A massive crude oil storage hub planned by the government at Ras Markaz near Duqm could also serve as an alternative export terminal for Omani crude, according to the Under-Secretary of the Ministry of Oil and Gas. Nasser bin Khamis al Jashmi said a second export terminal would help provide a ready outlet for Omani crude in the event of supply disruptions affecting the nation’s only crude export terminal at Mina Al Fahal in Muscat Governorate.
The Under-Secretary was speaking to journalists after yesterday’s signing of a landmark Memorandum of Understanding (MoU) that will pave the way for the establishment of what is billed as the world’s largest crude oil storage hub at Ras Markaz on the Wusta coast.
The giant facility which, at full capacity will store up to 200 million barrels of crude, is planned to be developed in phases by Oman Tank Terminal Company LLC (OTTCO), which has been set up by Oman Oil Company SAOC (OOC), the wholly government owned energy investment vehicle, in partnership with its downstream investment subsidiary, Takamul Investment Company. OTTCO is owned 90 per cent by OOC and 10 per cent by Takamul.
“Part of the MoU’s purpose is to consider in the future the potential to use Ras Markaz as a second crude oil export point for Oman,” Al Jashm said. “This option will be studied not only from a strategic point of view, but also in the event if there are any disturbances — natural or of other different kinds — then we have a second export point (to fall back on). Duqm is also an ideal place for strategic oil storage in such kinds of (adverse) situations.”
Also as part of its brief, OTTCO will also build a new crude oil pipeline that will link Oman’s Main Oil Line in central Oman with the Ras Markaz Terminal. The 440km-long pipeline, whose capacity will be determined as part of a broader study of the storage hub project, will travel from Nihayda to the Duqm coast. Nihayda is where Omani crudes pumped from different fields is collected and mixed to form the Oman blend before it is pumped via the Main Oil Line to Mina al Fahal for export.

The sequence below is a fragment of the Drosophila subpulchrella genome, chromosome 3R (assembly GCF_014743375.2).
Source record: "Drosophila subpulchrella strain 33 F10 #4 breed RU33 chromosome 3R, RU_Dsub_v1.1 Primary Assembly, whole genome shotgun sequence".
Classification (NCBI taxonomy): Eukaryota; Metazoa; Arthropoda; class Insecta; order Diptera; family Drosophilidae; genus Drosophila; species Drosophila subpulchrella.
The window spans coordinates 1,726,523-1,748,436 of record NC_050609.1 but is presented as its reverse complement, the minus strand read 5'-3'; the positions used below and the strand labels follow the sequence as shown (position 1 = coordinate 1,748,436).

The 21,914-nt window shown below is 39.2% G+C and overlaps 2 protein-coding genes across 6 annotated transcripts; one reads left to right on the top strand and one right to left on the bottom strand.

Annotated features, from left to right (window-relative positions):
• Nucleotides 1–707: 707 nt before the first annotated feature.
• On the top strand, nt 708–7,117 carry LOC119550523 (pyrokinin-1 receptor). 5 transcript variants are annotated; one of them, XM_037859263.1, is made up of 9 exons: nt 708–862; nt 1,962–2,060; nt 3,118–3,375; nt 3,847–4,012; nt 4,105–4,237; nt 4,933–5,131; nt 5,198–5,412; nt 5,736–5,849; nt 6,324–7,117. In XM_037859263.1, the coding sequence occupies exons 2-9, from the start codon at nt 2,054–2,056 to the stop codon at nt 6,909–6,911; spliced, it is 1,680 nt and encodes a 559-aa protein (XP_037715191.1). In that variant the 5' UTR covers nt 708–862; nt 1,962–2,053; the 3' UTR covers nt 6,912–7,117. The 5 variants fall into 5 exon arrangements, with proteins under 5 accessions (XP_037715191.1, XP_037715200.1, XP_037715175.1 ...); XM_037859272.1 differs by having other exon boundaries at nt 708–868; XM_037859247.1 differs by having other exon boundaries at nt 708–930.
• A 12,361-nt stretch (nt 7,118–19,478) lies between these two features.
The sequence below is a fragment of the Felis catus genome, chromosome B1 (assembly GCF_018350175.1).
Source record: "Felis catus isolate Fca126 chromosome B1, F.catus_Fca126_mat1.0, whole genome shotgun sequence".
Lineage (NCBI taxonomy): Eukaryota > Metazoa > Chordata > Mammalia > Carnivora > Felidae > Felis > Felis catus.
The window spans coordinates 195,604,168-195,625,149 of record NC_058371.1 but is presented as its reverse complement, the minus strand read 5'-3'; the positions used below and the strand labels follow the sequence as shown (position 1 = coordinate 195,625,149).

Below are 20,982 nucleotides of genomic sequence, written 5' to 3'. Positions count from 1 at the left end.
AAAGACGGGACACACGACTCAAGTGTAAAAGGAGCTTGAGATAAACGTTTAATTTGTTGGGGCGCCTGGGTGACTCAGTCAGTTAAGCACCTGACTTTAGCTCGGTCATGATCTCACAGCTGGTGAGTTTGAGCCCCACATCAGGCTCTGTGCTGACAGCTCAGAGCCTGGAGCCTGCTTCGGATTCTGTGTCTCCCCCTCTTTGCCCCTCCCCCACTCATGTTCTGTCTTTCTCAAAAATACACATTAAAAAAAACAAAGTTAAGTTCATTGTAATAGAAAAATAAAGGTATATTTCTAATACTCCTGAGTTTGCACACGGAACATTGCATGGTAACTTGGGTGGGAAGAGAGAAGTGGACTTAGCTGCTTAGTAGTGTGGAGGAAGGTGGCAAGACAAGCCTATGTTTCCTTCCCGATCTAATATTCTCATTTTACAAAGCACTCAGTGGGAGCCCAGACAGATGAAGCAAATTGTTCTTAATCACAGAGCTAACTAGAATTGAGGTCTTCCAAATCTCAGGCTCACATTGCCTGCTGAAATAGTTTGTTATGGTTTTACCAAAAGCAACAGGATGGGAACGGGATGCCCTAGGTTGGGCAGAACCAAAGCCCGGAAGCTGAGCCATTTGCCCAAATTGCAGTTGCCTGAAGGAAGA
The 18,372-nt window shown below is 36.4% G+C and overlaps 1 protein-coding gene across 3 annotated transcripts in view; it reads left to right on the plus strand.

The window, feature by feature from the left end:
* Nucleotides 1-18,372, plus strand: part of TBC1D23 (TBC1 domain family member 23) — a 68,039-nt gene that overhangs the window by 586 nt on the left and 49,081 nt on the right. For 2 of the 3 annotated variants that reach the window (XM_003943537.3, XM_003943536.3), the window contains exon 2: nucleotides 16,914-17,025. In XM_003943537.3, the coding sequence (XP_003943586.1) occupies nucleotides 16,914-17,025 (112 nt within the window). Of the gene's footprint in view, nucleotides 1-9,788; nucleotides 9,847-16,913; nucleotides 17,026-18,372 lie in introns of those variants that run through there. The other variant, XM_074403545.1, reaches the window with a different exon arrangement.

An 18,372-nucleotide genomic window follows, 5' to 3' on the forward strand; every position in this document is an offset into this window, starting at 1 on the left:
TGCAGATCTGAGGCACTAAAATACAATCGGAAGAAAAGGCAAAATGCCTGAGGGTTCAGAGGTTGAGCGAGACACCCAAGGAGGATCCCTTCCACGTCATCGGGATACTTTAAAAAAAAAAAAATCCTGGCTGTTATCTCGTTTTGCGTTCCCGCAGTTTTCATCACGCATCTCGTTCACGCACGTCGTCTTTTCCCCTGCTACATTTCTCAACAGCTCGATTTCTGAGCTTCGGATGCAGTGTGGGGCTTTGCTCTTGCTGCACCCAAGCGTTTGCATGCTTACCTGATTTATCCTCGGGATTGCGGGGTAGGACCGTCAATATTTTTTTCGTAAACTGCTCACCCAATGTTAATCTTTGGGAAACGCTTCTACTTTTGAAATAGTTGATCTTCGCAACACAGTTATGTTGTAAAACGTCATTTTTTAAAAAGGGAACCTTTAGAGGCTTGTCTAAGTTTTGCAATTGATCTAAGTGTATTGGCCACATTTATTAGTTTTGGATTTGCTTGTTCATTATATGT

“This proposed pipeline from Nihayda to Ras Markaz will also serve as a second export line for Omani export crude,” the Under-Secretary stated. Another 70km-long crude pipeline with link the terminal with a new 230,000 barrels per day refinery planned at the Duqm Special Economic Zone. DRPIC, a 50/50 joint venture of Oman Oil Company (OOC), and IPIC, a commercial entity owned by the Government of the Emirate of Abu Dhabi, is developing the greenfield refinery with an investment of around $6 billion.
Asked about potential demand for crude storage capacity at the Ras Markaz terminal from Gulf states concerned about possible shipping disruptions in the Strait of Hormuz or Upper Gulf, Al Jashmi said: “At the present time, we are focusing on completing all the studies before we take any (expressions of) interest seriously. We want to make sure that all of the elements of the project are studied before we look at any potential interest. Yes, we have been receiving interest in the project from time to time, but we’re not entertaining these until the studies are finalised.”
According to Martijn Notten, OTTCO’s Project Director, the Ras Markaz terminal could also store other petroleum products in the future. “The storage terminal is mainly for crude oil products, but it might be that we will also store in fe uture other products. But this is more dependent on the cargo sizes and the size of the vessels (calling at Ras Markaz).” A technical feasibility study, which would help throw light on the capacity and investment costs of the project, is nearing completion, he said. Front-end engineering design (FEED) work and actual construction will commence only once firm contracts are agreed.
“We will start with the Oman government with regard to their storage needs. We are also talking to the Duqm refinery about their interest and need for storage. Ultimately there will be signed contracts that justify the FEED, and only then we will start the construction.” In parallel with the FEED study, OTTCO will also study the environmental and social impact of the project on that part of the coast as well as local communities, he added.